Breaking Tradition

A Portland couple re–imagines the classic tudor.

By Amara Holstein July 18, 2012 Published in the August 2012 issue of Portland Monthly

A sunny wink of a front door punctuates the cool gray face of Risa Boyer Leritz and Nick Leritz’s home. Fronds of black mondo grass and a sleek concrete path usher visitors past a vivid orange table and chairs. Inside, a sense of serene elegance finished with a flash of color continues with sly pops of chartreuse and fuchsia set against a backdrop of neutral tones, midcentury furniture, and white marble. It’s a polished surface with a sense of adventure lurking beneath.


The unassuming gray exterior of Risa Boyer Leritz and Nick Leritz’s home belies the light-filled spaces and mid-century style inside.

Three years ago, Portland lured the couple from Los Angeles. Risa, an architect with her own practice, and Nick, an energy management consultant, were eager to put their mark on a home of their own. They selected a 1926 Tudor-style house based on its location and good bones. After a 35-year occupation by the previous owners, though, “the place was a total disaster,” Risa recalls. “It was a really traditional place with funky things done to it,” including “a ’70s remodeled kitchen with gross cabinets.” For the architect and her husband, that only made it a more appealing challenge.

The couple took on most of the work themselves—everything from initial design and permitting to demolition, framing, and electrical. Risa hung the delicate hand-screened wallpaper in the dining room. (“I’d never installed wallpaper before,” she says. “But I’m an architect! I can cut straight lines!”) Nick wasn’t working at the time, Risa worked from home, and their daughter, Harper, was too young to be at school, so it was a full house. Looking back, Risa remembers the process as “a big, blurry haze.”

At 1,750 square feet, the house’s original plan was typically Tudor: plenty of rooms, no space. Add to that a galley kitchen and stodgy finishes, and the couple’s primary goal became adding light and elbow room. 


Clean lines and neutral hues in the kitchen and master bathroom allow bright colors and thoughtful design details to pop.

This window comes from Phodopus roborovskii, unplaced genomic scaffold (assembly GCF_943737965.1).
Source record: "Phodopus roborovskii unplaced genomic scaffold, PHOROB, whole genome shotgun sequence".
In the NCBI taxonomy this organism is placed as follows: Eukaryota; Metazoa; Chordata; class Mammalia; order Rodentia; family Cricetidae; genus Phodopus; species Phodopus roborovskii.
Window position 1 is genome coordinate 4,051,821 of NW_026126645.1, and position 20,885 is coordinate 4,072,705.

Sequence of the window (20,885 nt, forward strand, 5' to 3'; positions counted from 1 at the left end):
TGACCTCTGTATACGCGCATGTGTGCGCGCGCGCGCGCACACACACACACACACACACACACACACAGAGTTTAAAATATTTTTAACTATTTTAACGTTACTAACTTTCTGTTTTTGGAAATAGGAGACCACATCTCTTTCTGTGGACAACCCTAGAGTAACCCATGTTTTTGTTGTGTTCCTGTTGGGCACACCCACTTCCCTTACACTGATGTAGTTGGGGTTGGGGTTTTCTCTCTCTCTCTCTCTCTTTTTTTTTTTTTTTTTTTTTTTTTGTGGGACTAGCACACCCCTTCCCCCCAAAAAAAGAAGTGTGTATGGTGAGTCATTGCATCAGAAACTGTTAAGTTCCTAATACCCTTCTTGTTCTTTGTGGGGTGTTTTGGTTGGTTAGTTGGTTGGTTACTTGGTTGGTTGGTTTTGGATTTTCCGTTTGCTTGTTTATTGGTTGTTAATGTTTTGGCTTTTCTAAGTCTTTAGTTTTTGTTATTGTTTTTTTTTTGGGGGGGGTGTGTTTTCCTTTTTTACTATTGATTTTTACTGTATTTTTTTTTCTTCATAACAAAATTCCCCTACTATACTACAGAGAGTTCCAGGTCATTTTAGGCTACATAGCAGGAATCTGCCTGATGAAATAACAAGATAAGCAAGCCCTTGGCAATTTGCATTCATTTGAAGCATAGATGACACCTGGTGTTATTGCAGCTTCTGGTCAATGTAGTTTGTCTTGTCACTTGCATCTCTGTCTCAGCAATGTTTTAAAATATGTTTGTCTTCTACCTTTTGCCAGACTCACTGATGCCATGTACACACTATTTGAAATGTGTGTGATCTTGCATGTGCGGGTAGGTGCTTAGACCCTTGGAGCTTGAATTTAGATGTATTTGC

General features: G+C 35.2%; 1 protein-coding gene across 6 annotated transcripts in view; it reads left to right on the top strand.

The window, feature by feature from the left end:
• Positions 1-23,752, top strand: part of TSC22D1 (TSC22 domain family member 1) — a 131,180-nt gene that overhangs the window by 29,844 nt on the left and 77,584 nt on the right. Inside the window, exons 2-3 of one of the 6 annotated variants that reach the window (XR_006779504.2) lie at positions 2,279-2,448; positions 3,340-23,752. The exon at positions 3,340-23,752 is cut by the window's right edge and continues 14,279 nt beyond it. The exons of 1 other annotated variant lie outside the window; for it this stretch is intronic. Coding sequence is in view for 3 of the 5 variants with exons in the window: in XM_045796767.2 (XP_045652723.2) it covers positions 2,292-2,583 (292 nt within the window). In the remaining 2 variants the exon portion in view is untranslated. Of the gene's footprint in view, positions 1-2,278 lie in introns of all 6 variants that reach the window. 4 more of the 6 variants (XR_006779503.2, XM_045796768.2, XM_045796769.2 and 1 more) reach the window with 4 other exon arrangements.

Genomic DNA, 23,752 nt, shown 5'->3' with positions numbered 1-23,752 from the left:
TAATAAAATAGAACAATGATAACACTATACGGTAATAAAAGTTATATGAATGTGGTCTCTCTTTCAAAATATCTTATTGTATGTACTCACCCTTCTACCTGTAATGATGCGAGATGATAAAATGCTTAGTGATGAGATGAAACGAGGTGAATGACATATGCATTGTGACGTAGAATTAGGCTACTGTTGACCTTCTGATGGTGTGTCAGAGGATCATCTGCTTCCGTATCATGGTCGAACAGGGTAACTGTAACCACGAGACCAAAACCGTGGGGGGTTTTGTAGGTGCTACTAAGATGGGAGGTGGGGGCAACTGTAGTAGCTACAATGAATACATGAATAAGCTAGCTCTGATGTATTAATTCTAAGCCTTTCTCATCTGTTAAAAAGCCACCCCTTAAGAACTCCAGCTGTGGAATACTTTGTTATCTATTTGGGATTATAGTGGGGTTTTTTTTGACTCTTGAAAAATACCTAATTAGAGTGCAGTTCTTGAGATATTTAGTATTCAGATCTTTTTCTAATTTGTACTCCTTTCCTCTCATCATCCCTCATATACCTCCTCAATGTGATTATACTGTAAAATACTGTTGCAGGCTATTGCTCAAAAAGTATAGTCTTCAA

Their renovation’s centerpiece is a 250-square-foot addition to the kitchen that now serves as the main gathering area, centered on a large island for food prep and dining. A dark stain on the cabinetry complements the white Carrara marble countertops and the warm finish of the white oak floors. Three sets of French doors now open up the back of the house to the outside. 

Upstairs, the addition is a master suite that bumps out the old sloping roof into an expansive, loft-like bedroom. Throughout, gray limestone floors and more Carrara marble in the bathroom surround a massive soaking tub. A neutral paint palette of earth tones creates a subdued backdrop for the family’s clean-lined midcentury furniture.

To Risa’s high style, Nick applied his credo of energy efficiency. A solar roof array provides up to a third of the home’s total energy needs, FSC-certified lumber was used whenever wood was needed, all of the fixtures are low-flow, and the paint is all non-VOC (meaning it doesn’t emit harmful gases). The front lawn now hosts drought-tolerant native plants and grasses. The stucco exterior is naturally green—“It’s easier to seal up tightly because you don’t have gaps between boards,” Nick explains.

After this thorough infusion of personal style, the house is perfectly suited to its family. As the summer sun dips behind the backyard laurel hedge, the garden is illuminated by the soft glow of a fire pit. Harper grabs a handful of raspberries outside and runs through the French doors to join her parents making dinner in the kitchen. “It takes a lot of work when you do it yourself,” says Nick, marveling at it all. “But it feels so much more comfortable to live in a place we’ve created.”


With friends’ artwork on the walls, thrift-store Danish furniture, and splashes of pink in their daughter’s room, the house is an expression of the family’s tastes.

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